Netflix's Neymar: The documentary that tells you nothing you didn't know already

Netflix's Neymar: The documentary that tells you nothing you didn't know already

6 months ago

Fame isn't healthy, but we knew that already

There are only two reasons that would compel you to watch a documentary on Neymar. Either you want to reaffirm your belief that he is a prima donna who values the brand over the footballer, or you want to dispel this myth, and contextualise his undeniable flaws within an environment of fame that would be unhealthy for anyone. And whichever side of the fence you sit on, Neymar: The Perfect Chaos serves its purpose.

How would you start a documentary about Neymar? Perhaps with a compilation of his most impressive feats on the field, highlighting his spectacular natural talent. Perhaps with a series of photographs and videos of him partying in Rio De Janeiro during the season, to demonstrate the lack of professionalism that arguably prevents him from reaching his full potential?

Neymar's preference, as he explains in the opening scene, would be to open with: "All the quotes... from news articles, quotes about my behaviour, judging me. People calling me a monster, this and that. Have some quotes pop up, go through them, people shaming me, and then... they'd meet me."

Credit where it's due, the creators of this documentary do not make much effort to hide their intentions. It is clear from the opening that this three-part series has been put together with the sole intention of washing his image; presenting the opposing side of the argument, explaining the many things that make Neymar who he is, and who he has become.

And there are numerous acknowledgements of the human flaws in his character; video footage of René Simões, a rival coach back in 2010, criticising his conduct. "I’ve rarely seen such an impolite athlete," he said.

"Teach him some manners or we're creating a monster."

His father admits he is difficult to manage.

But for all the introspection, it is far outweighed by carefully curated footage of Neymar the Family Man, Neymar the Local Hero, Neymar apologising for lashing out at opponents, Neymar helping to carry a heavy box up the stairs before pranking his son with a disappointing birthday present.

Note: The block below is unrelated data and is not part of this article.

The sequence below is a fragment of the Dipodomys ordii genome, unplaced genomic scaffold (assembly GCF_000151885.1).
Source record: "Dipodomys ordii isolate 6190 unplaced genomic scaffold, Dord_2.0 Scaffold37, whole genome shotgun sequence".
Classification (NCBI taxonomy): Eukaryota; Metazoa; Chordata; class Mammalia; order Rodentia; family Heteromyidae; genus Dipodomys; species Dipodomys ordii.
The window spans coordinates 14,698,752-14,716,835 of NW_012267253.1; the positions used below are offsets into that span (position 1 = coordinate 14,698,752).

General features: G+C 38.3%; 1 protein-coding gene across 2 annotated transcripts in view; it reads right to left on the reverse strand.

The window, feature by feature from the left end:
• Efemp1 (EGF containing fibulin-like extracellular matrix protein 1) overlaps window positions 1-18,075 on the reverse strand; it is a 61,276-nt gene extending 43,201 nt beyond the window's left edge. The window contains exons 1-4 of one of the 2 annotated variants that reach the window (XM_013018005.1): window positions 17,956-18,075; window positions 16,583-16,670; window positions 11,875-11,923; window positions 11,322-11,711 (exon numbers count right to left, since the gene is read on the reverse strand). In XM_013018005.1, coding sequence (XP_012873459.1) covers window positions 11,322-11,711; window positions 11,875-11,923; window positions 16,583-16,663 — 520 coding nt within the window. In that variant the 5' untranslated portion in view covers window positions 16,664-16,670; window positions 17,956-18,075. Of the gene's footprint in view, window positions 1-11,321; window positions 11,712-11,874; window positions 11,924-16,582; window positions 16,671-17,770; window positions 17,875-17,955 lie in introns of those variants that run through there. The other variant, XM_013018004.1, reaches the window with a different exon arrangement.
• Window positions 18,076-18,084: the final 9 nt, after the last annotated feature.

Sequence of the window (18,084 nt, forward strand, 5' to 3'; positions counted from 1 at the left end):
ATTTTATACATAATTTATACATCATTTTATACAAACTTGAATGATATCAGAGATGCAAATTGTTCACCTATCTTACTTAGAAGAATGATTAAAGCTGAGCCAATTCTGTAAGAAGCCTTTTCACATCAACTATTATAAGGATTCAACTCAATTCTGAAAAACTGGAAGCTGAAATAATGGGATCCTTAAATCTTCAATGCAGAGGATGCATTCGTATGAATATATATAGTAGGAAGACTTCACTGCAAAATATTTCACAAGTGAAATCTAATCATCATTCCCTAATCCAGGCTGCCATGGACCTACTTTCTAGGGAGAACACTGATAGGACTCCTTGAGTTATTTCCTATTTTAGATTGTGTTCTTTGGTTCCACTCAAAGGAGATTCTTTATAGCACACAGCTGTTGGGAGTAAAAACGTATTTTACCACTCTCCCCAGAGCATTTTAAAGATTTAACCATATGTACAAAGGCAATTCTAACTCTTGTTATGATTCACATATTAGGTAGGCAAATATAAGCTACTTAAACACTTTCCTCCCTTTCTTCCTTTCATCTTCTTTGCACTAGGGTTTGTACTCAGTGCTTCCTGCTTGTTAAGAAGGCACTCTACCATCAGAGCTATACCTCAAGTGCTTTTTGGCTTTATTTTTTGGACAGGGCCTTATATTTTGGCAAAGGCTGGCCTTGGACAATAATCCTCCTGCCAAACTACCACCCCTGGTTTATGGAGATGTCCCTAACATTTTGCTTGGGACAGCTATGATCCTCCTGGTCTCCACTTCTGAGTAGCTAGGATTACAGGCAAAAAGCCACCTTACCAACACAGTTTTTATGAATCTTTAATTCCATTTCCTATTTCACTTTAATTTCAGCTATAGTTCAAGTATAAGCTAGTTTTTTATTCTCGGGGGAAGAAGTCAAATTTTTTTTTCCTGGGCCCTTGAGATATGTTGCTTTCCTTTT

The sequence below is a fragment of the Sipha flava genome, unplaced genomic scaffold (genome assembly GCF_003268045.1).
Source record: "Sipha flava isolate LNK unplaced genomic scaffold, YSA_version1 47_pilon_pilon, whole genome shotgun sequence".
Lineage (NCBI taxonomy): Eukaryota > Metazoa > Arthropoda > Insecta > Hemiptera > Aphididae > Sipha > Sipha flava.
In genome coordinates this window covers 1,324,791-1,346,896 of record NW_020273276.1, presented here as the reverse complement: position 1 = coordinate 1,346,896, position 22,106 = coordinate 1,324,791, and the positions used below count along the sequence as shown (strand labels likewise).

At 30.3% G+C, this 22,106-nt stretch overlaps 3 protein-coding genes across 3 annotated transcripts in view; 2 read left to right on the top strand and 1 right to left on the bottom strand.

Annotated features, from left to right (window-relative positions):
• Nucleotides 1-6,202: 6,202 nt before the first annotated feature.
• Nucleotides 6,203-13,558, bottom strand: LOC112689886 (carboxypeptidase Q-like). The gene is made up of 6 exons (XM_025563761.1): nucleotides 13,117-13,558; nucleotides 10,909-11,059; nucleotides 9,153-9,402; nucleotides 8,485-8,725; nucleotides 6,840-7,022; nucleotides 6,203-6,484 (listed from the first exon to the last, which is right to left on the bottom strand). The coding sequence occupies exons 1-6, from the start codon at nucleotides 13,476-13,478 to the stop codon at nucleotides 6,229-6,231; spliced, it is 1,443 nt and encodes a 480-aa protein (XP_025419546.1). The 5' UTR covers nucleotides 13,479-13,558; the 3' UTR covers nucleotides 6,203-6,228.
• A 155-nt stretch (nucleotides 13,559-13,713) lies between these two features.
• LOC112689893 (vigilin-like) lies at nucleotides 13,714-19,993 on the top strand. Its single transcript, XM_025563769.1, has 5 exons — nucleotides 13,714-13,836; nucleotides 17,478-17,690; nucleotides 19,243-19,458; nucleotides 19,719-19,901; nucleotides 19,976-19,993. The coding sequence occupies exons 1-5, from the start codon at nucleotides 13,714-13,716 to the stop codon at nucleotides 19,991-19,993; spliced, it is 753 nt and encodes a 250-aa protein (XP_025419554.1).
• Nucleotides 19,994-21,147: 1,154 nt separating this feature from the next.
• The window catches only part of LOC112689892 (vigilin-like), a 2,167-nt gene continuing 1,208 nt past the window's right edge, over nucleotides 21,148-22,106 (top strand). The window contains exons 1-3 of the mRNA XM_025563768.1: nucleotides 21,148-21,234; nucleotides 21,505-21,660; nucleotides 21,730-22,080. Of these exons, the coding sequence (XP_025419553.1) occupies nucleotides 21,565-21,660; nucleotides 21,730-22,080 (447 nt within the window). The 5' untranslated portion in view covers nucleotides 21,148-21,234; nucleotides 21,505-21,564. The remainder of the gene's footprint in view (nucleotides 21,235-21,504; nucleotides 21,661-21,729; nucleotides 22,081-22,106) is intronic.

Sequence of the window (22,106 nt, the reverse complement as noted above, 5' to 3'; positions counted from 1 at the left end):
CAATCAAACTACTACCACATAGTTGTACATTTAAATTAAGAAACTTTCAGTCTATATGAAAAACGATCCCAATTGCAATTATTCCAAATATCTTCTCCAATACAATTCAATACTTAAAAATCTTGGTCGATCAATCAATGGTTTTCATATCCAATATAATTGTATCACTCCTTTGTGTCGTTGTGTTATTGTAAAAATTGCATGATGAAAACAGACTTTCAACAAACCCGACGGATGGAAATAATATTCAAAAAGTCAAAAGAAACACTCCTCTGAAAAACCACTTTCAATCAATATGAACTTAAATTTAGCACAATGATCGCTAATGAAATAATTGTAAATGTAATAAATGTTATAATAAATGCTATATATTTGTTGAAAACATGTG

This is nothing surprising. Modern sporting documentaries have increasingly become sanitised puff pieces, blurring the lines of PR and journalism, culminating in a predictable product.

And yet, there is still an element of his story, albeit told from the perspective of his family, that does garner sympathy for the multi-millionaire with a staff of 215 people working to protect his image.

Being expected to lead the world's most football mad country to World Cup glory on your own is not healthy. Nor is being compared to Pelé - previously the greatest Brazilian to ever kick a football - as a teenager. Nor is being hounded by herds of screaming people every time you get out a car. To really hammer home the point, you are shown a clip of a superfan who got Neymar's name tattooed on the inside of their lip. Neymar-mania is real, whether you think it's justified or not.

But we knew this already, and we are all aware of the problems that stratospheric level of fame can create for anyone, young or old. So while this might be an enjoyable watch for those of us who like a window into what goes on beyond closed doors in the lives of elite athletes, it does not teach you anything you didn't already know.

There are illuminating sequences showing protests in Brazil during the World Cup hosted there in 2014, which only increased the pressure on Neymar to deliver. A heartfelt recollection of his spinal injury against Colombia might elicit an emotional response from some. Reliving the comeback he inspired against PSG, and then hearing the various takes on his subsequent world record move to Paris, is somewhat interesting. Arguments with Neymar Sr about his influence on his son's life give it a sense of honesty.

But if you are a seasoned football fan, you don't come away from the viewing experience feeling that you have really learned anything new. Maybe it's not for me, maybe its target audience are the fair weather fans who know of him, but little else. They might get a rich experience, despite its warped objectivity, like many of us did while watching The Last Dance.

But for those of us who have followed Neymar's career since the beginning and been exposed to the ubiquitous coverage of his career and his personal life, there's not much to learn.

Whoever you thought Neymar was before, is exactly who you will think he is afterwards.